Location isn't just about bugging you to buy things, though. Nokia Situations promises to combine location awareness with a few rules so your phone adjusts itself to where you are and what you're doing, so for example it might turn the ringer off if you're in the park with your kids. Locale does much the same thing on Android devices.
5. Augmented Reality
Augmented Reality will continue to move from gimmick to everyday technology in 2011, whether it's car firms projecting data onto windscreens, more refined versions of apps such as Yell.com's augmented reality directory or TIE fighters attacking New York.
The latest generation of Google Earth shows just how blurry the line between the real and virtual worlds is becoming.
HEAD UP: Augmented reality isn't just a phone thing. Cars' head-up displays use augmented reality too
6. Stunning Tablet screens
We've been promised OLED (Organic Light Emitting Diode) screens in tablets all year, but they've remained mobile-only for one simple reason: huge demand for mobile phone-sized OLEDs. Bigger screens should turn up in 2011's tablets, offering more vibrant displays, better battery life and thinner form factors. Apple, meanwhile, is widely expected to bring its Retina Display to the iPad.
7. Mobile capacity problems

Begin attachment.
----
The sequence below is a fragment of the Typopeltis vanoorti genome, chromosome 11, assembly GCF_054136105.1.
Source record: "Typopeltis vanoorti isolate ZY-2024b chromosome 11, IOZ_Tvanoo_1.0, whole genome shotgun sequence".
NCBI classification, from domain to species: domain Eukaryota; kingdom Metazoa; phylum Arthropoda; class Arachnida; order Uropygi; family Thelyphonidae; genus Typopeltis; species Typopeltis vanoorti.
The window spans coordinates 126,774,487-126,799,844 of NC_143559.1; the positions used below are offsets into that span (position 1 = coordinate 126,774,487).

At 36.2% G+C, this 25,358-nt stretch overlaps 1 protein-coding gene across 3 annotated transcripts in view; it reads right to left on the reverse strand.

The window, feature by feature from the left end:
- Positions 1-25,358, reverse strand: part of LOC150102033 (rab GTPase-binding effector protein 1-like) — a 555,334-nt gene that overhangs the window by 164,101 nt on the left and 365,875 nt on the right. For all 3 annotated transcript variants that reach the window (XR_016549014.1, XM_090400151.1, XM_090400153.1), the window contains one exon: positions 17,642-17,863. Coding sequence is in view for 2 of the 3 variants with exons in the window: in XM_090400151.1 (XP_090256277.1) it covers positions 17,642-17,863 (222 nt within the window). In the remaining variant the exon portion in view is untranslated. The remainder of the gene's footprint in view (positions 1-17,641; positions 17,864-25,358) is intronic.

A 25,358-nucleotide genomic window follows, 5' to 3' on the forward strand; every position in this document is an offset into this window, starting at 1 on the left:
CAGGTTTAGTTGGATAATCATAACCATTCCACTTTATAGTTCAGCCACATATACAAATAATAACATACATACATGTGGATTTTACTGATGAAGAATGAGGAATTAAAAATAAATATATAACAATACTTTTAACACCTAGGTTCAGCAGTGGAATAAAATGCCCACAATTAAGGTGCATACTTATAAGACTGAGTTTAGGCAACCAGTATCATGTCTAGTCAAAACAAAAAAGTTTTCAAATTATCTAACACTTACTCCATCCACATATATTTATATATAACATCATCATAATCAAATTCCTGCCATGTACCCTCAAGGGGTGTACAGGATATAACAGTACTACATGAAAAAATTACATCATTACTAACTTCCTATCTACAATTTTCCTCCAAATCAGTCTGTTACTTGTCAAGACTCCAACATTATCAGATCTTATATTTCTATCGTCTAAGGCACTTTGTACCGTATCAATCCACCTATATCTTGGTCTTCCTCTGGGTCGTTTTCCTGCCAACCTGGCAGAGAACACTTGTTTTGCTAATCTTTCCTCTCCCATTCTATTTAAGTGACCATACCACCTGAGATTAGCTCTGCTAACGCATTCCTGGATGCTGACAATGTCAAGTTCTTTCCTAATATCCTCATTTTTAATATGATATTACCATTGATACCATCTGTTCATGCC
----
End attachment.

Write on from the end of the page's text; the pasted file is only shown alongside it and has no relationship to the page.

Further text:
In 2011, all our smartphones, streaming apps and 3G-toting Tablets will connect effortlessly to mobile networks that deliver super-fast, super-smooth, high-speed internet access.
Only kidding! It's going to suck!
It looks like we'll have a choice between costly access or congested access. As John Levett of Jupiter Research explains: "2010 was the year in which the surge in mobile data traffic, driven by the consumer smartphone boom, began to place the 3G networks under severe strain. A number of network operators have responded by introducing tiered data pricing - a trend which will undoubtedly increase - but as smartphone adoption continues apace, network capacity will be sorely tested in 2011."
8. Mobile tickets and payments
ALL IN ONE: Why stuff your wallet full of stuff when your phone can be a boarding pass, a train ticket or a credit card?
If Amazon doesn't sell an enormous number of e-ink devices this Christmas, we'll eat a Kindle - but the iPod of books isn't the only place you'll see electronic ink in 2011. HTC is experimenting with a whole mix of display technologies including E-ink for its devices, while the first colour E-ink device went on sale in China last month.
Combine colour e-ink with Sony's touch-controlled e-readers and you've got something very exciting indeed.
10. Apps, not applications
By the end of 2011, it'll feel like the only firm who doesn't have an app store is Dyno-Rod. In addition to the various mobile device app stores, Apple is preparing a Mac one: if it takes off, which we think it will, then an app store in Windows 8 is a given.
What's interesting about apps is that they represent a different way of acquiring software: instead of buying an expensive enormo-suite every few years, the App Store model is more about impulse buying and fragmentation, where you end up buying lots of ultra-cheap apps that do one or two things particularly well.